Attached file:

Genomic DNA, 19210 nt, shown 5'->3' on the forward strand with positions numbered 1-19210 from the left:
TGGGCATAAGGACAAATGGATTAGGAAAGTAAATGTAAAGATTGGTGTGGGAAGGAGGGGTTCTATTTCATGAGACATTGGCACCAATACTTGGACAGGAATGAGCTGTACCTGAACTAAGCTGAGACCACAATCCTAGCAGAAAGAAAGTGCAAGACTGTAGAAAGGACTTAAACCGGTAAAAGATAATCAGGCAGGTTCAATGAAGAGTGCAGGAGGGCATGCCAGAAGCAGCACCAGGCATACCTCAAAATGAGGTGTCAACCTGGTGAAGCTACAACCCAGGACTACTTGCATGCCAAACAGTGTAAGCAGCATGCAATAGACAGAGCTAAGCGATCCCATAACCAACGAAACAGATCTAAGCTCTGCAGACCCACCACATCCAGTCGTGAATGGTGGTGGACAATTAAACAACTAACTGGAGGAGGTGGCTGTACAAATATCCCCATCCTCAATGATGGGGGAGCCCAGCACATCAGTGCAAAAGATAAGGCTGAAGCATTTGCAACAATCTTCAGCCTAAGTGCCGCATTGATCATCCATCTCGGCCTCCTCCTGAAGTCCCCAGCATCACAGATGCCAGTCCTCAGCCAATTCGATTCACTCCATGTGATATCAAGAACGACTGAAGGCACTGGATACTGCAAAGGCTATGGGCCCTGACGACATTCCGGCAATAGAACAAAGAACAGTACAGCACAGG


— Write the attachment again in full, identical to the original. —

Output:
Genomic DNA, 19210 nt, shown 5'->3' on the forward strand with positions numbered 1-19210 from the left:
TGGGCATAAGGACAAATGGATTAGGAAAGTAAATGTAAAGATTGGTGTGGGAAGGAGGGGTTCTATTTCATGAGACATTGGCACCAATACTTGGACAGGAATGAGCTGTACCTGAACTAAGCTGAGACCACAATCCTAGCAGAAAGAAAGTGCAAGACTGTAGAAAGGACTTAAACCGGTAAAAGATAATCAGGCAGGTTCAATGAAGAGTGCAGGAGGGCATGCCAGAAGCAGCACCAGGCATACCTCAAAATGAGGTGTCAACCTGGTGAAGCTACAACCCAGGACTACTTGCATGCCAAACAGTGTAAGCAGCATGCAATAGACAGAGCTAAGCGATCCCATAACCAACGAAACAGATCTAAGCTCTGCAGACCCACCACATCCAGTCGTGAATGGTGGTGGACAATTAAACAACTAACTGGAGGAGGTGGCTGTACAAATATCCCCATCCTCAATGATGGGGGAGCCCAGCACATCAGTGCAAAAGATAAGGCTGAAGCATTTGCAACAATCTTCAGCCTAAGTGCCGCATTGATCATCCATCTCGGCCTCCTCCTGAAGTCCCCAGCATCACAGATGCCAGTCCTCAGCCAATTCGATTCACTCCATGTGATATCAAGAACGACTGAAGGCACTGGATACTGCAAAGGCTATGGGCCCTGACGACATTCCGGCAATAGAACAAAGAACAGTACAGCACAGG